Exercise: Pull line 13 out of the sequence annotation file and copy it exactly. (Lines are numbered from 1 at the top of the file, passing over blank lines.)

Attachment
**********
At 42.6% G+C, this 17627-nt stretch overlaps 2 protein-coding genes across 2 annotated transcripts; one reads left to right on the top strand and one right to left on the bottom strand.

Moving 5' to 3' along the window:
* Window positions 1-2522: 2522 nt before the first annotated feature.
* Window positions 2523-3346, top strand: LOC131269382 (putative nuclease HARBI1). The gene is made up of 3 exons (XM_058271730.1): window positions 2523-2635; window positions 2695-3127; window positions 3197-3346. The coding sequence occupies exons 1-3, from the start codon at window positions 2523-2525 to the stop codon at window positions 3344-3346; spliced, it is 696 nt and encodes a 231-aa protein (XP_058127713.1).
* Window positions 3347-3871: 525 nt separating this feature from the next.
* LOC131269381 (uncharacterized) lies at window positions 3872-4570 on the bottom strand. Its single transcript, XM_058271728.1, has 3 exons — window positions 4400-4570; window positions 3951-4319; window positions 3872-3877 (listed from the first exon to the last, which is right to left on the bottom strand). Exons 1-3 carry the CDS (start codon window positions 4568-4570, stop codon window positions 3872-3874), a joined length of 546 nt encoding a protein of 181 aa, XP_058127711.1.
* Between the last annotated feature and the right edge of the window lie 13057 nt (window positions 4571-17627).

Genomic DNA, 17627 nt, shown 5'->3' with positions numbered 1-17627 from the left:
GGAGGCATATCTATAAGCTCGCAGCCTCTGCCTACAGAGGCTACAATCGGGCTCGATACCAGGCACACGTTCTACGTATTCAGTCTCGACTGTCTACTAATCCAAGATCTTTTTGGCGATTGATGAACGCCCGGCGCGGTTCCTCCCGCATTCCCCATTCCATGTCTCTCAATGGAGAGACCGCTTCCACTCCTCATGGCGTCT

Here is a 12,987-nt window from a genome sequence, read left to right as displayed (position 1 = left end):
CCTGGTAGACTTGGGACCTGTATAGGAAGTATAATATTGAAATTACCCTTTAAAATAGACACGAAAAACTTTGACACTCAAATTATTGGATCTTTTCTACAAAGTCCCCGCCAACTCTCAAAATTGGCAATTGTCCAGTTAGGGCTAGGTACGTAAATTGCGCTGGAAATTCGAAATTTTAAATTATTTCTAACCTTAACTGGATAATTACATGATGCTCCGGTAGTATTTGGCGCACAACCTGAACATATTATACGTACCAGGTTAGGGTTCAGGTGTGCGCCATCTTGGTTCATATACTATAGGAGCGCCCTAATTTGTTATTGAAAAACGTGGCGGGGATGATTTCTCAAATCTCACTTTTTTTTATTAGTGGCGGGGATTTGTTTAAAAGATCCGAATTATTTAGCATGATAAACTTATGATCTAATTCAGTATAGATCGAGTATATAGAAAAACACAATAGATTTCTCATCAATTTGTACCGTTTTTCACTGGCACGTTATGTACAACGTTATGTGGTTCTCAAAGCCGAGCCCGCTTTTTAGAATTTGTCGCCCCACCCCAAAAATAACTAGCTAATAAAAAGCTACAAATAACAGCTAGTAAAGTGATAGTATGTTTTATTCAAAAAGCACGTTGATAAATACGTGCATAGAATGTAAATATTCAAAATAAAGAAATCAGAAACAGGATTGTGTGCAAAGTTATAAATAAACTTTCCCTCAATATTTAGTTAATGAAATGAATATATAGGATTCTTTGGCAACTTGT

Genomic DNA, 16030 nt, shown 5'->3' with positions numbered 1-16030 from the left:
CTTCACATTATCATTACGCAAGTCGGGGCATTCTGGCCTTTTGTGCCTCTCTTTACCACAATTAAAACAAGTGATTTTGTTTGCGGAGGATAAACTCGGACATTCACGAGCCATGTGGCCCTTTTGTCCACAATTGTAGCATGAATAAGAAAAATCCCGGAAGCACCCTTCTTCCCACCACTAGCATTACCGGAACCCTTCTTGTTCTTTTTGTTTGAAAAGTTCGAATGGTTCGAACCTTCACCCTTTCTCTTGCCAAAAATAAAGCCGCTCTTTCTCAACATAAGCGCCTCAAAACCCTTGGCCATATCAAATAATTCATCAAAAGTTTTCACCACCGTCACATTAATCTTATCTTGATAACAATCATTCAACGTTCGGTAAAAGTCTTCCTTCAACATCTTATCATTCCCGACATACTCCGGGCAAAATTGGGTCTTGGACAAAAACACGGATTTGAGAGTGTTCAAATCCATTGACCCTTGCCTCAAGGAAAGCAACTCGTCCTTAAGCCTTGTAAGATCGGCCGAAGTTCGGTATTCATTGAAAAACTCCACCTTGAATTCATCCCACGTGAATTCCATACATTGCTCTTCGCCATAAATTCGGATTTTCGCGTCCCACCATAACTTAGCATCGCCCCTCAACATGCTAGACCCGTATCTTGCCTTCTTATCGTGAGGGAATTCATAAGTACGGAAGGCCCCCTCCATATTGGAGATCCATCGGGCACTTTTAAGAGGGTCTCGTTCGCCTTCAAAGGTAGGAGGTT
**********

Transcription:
CTTCACATTATCATTACGCAAGTCGGGGCATTCTGGCCTTTTGTGCCTCTCTTTACCACAATTAAAACAAGTGATTTTGTTTGCGGAGGATAAACTCGGACATTCACGAGCCATGTGGCCCTTTTGTCCACAATTGTAGCATGAATAAGAAAAATCCCGGAAGCACCCTTCTTCCCACCACTAGCATTACCGGAACCCTTCTTGTTCTTTTTGTTTGAAAAGTTCGAATGGTTCGAACCTTCACCCTTTCTCTTGCCAAAAATAAAGCCGCTCTTTCTCAACATAAGCGCCTCAAAACCCTTGGCCATATCAAATAATTCATCAAAAGTTTTCACCACCGTCACATTAATCTTATCTTGATAACAATCATTCAACGTTCGGTAAAAGTCTTCCTTCAACATCTTATCATTCCCGACATACTCCGGGCAAAATTGGGTCTTGGACAAAAACACGGATTTGAGAGTGTTCAAATCCATTGACCCTTGCCTCAAGGAAAGCAACTCGTCCTTAAGCCTTGTAAGATCGGCCGAAGTTCGGTATTCATTGAAAAACTCCACCTTGAATTCATCCCACGTGAATTCCATACATTGCTCTTCGCCATAAATTCGGATTTTCGCGTCCCACCATAACTTAGCATCGCCCCTCAACATGCTAGACCCGTATCTTGCCTTCTTATCGTGAGGGAATTCATAAGTACGGAAGGCCCCCTCCATATTGGAGATCCATCGGGCACTTTTAAGAGGGTCTCGTTCGCCTTCAAAGGTAGGAGGTT